Saudi Arabia Eyes More Airbus Military Planes to Boost Air Force

Saudi Arabia is in talks with Airbus SE to buy more A330 tanker military planes and possibly the A400M military transport aircraft, as the kingdom seeks to enhance its air force capabilities amid regional tensions. The deal could be worth billions of dollars and boost the European aerospace giant’s presence in the Middle East.

Saudi Arabia Wants More A330 Tankers for Air-to-Air Refueling

Saudi Arabia already owns six Airbus A330 Multi Role Tanker Transport (MRTT) aircraft, which can be used for air-to-air refueling or be configured to carry troops, cargo and be used for medical evacuation. The kingdom is interested in buying more of these versatile planes, according to Jean-Brice Dumond, head of Air Power at Airbus.

“We are in discussions with Saudi Arabia for more A330 MRTTs,” Dumond said in an interview on the sidelines of the World Defense Show that is taking place in Riyadh. He did not disclose the number or the value of the potential order, but said that it could be finalized soon.

The A330 MRTT is based on the A330-200 commercial airliner, and can carry up to 111 tonnes of fuel and 43 tonnes of cargo. The plane can refuel various types of aircraft, such as fighters, bombers, transports and helicopters, using a boom or a hose-and-drogue system. The plane can also be equipped with defensive aids and electronic warfare systems.

Airbus Military Planes

The A330 MRTT is one of the most advanced and widely used tanker aircraft in the world, with 65 units in service and 15 more on order. The plane is operated by 13 countries, including the UK, France, Germany, Australia, Singapore, South Korea and the UAE.

Saudi Arabia Also Considers Buying A400M Transport Aircraft

Saudi Arabia is also considering purchasing the A400M military transport aircraft, which is designed to carry heavy and oversized loads over long distances and to operate from short and unpaved runways. The plane can also perform aerial delivery, air-to-air refueling, medical evacuation and humanitarian missions.

“We know there is an interest in the A400M, and we will address it with the Saudi Air Force and the Ministry of Defense,” Dumond said. He added that the plane could complement the existing fleet of C-130 Hercules transport aircraft that Saudi Arabia operates.

The A400M is a four-engine turboprop aircraft that can carry up to 37 tonnes of payload and fly up to 8,700 km. The plane can also carry up to 116 fully equipped troops or 66 stretchers. The plane has a rear ramp and a cargo handling system that can load and unload various types of vehicles, equipment and pallets.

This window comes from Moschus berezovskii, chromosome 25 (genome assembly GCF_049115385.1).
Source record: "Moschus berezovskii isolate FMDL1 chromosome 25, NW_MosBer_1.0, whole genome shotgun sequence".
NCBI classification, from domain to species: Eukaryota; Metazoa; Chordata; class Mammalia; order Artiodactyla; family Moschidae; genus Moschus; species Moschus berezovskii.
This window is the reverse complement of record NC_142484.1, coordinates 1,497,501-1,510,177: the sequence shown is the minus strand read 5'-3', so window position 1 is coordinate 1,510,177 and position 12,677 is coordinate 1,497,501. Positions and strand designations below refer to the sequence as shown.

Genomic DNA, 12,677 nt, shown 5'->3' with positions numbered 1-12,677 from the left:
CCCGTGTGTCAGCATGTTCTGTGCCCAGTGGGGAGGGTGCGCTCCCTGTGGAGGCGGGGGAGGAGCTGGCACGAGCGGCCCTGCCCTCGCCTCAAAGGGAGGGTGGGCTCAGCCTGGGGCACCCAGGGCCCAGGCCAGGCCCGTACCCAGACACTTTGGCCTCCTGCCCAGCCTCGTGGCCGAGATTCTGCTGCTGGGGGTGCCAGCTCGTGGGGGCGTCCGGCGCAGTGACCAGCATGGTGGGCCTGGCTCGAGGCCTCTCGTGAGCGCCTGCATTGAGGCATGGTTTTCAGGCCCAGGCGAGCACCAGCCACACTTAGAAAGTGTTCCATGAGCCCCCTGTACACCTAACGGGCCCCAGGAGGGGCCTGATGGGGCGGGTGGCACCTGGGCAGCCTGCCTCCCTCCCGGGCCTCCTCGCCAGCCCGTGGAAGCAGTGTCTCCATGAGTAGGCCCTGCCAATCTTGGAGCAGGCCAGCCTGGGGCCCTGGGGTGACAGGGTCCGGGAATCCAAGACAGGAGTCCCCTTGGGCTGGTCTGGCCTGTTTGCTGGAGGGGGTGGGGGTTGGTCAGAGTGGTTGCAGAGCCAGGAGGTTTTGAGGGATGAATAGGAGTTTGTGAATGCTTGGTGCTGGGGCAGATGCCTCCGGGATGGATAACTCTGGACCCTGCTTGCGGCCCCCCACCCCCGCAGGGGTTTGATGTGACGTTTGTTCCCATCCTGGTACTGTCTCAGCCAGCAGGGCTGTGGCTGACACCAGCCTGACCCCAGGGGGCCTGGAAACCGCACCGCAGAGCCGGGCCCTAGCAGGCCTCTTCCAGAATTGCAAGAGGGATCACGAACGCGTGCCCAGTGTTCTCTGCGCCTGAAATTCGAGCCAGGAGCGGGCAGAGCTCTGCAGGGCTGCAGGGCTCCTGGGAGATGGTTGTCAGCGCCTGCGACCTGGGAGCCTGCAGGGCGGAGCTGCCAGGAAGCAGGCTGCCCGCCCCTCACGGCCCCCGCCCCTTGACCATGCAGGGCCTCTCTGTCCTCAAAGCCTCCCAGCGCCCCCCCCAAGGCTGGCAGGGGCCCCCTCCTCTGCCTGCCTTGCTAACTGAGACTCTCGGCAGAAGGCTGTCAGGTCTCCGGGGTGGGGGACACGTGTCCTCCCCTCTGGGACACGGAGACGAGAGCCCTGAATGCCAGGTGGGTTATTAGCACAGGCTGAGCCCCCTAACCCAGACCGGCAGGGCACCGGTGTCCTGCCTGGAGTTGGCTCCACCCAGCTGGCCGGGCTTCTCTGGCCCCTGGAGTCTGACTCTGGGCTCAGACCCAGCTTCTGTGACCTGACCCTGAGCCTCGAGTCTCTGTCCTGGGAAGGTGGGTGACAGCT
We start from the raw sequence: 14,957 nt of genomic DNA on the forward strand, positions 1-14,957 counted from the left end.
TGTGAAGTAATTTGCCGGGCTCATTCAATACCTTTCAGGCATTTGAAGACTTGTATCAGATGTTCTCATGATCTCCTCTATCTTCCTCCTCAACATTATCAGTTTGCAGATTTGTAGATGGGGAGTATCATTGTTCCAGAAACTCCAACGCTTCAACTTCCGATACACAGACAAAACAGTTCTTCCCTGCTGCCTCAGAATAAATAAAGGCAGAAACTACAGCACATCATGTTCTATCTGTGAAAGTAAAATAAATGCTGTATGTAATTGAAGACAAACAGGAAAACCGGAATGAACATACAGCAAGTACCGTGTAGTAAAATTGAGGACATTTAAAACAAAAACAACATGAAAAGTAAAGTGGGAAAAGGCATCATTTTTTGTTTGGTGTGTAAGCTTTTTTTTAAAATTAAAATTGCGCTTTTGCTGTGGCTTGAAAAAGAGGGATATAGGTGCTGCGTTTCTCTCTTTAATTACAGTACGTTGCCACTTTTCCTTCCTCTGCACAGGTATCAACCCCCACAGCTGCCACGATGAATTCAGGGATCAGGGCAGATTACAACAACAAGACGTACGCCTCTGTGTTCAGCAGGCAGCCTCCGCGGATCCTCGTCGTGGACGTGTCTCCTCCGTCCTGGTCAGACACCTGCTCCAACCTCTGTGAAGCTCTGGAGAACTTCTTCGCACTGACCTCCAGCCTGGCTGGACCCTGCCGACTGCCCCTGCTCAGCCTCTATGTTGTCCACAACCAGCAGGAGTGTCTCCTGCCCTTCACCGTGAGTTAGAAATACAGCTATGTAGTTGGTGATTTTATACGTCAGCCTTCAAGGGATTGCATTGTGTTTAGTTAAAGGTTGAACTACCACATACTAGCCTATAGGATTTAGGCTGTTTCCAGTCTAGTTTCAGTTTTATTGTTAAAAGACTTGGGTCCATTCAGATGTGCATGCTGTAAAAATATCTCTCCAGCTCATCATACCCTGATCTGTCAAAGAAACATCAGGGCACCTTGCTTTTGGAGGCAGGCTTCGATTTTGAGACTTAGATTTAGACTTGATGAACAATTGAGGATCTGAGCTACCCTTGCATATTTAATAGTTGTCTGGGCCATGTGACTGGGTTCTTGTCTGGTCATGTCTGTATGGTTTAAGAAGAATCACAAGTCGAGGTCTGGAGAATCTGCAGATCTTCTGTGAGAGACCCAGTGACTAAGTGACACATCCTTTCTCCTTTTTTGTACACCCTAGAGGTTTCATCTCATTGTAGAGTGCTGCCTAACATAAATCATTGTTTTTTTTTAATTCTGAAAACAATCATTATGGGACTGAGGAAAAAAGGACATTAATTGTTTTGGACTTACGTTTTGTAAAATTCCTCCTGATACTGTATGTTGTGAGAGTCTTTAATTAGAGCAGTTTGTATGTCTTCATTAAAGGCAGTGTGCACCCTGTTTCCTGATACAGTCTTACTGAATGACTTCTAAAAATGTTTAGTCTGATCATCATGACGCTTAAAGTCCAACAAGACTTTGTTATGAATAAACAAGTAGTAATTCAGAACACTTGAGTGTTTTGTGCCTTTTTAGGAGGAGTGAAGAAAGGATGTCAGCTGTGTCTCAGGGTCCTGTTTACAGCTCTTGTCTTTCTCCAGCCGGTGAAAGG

The A400M is the result of a multinational cooperation between seven European countries: Germany, France, Spain, the UK, Turkey, Belgium and Luxembourg. The plane is manufactured by Airbus Defence and Space, a division of Airbus SE. The plane has been delivered to eight countries, including Germany, France, Spain, the UK, Turkey, Malaysia, Indonesia and Luxembourg, with a total order of 174 units.

Saudi Arabia Boosts Its Defense Spending and Modernization

The potential deal with Airbus is part of Saudi Arabia’s efforts to boost its defense spending and modernization, as the kingdom faces various security challenges and threats in the region. Saudi Arabia has been involved in a military intervention in Yemen since 2015, where it leads a coalition of Arab states against the Houthi rebels, who are backed by Iran. Saudi Arabia has also been targeted by several attacks from the Houthis, who have used drones, missiles and boats to strike Saudi oil facilities, airports and ships in the Red Sea.

Saudi Arabia has one of the largest defense budgets in the world, spending about $57 billion in 2023, according to the Stockholm International Peace Research Institute (SIPRI). The kingdom is also one of the biggest importers of arms, accounting for 11% of the global total in 2019-2023, according to SIPRI. Saudi Arabia mainly buys its weapons from the US, the UK and France, but has also diversified its sources to include other countries, such as China, Russia and Turkey.

Saudi Arabia is also developing its own defense industry, as part of its Vision 2030 plan to diversify its economy and reduce its dependence on oil. The kingdom aims to localize 50% of its military spending by 2030, and has established the Saudi Arabian Military Industries (SAMI), a state-owned company that oversees the defense sector. SAMI has formed several joint ventures and partnerships with foreign defense companies, including Airbus SE, Boeing Co, Lockheed Martin Corp, Raytheon Co and Thales SA.

The deal with Airbus could also strengthen the strategic partnership between Saudi Arabia and the European Union, which have been cooperating on various issues, such as trade, energy, security and regional stability. Saudi Arabia is the EU’s largest trading partner in the Middle East, with a bilateral trade volume of €63 billion in 2023, according to the European Commission. The EU is also Saudi Arabia’s second largest source of arms, after the US, supplying 16% of its imports in 2019-2023, according to SIPRI.

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